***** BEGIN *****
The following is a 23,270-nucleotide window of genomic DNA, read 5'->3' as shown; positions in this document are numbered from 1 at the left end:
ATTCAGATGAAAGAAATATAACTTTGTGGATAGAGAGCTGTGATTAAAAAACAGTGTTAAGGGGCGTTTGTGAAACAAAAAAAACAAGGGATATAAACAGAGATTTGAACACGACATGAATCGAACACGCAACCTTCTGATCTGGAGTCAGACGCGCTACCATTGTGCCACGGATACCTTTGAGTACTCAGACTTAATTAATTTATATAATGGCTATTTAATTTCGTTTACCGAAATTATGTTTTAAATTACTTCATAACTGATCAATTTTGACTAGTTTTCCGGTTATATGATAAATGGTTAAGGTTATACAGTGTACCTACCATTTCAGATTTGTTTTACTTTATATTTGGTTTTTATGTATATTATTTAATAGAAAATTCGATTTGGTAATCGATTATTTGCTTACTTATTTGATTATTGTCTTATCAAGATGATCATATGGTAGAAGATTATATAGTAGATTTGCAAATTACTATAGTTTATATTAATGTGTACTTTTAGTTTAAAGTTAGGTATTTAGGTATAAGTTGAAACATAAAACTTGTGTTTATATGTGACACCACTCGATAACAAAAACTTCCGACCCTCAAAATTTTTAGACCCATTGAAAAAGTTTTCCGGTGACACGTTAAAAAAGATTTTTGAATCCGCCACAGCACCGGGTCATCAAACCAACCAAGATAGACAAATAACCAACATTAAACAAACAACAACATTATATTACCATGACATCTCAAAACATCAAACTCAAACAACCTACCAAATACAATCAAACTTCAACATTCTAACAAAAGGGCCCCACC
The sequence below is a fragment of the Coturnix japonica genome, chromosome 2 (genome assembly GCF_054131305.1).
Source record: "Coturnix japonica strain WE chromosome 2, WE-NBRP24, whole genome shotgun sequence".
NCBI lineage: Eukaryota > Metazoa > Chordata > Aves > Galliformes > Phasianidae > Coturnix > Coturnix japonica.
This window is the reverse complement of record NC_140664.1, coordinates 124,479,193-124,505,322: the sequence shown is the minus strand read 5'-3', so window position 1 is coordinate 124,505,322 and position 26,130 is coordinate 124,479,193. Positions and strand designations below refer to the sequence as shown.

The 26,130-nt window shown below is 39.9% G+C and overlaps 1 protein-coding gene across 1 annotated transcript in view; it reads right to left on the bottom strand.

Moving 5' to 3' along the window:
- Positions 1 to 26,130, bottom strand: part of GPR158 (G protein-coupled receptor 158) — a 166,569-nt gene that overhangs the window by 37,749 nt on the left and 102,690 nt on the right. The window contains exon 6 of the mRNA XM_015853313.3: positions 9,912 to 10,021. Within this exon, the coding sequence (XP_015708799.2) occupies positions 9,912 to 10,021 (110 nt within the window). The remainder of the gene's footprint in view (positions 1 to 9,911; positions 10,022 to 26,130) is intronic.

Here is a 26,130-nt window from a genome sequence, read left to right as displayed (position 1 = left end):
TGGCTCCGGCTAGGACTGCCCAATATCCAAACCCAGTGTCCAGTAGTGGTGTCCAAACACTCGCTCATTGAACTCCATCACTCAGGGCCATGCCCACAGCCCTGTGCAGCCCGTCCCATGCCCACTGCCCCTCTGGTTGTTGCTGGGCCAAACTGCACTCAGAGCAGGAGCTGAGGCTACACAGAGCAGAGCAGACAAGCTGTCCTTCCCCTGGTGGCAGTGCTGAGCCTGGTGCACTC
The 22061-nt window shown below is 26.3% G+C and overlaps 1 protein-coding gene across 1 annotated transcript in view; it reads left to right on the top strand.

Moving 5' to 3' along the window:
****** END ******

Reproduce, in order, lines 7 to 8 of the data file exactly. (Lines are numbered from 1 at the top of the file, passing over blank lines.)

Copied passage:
The 26,130-nt window shown below is 39.9% G+C and overlaps 1 protein-coding gene across 1 annotated transcript in view; it reads right to left on the bottom strand.

Moving 5' to 3' along the window: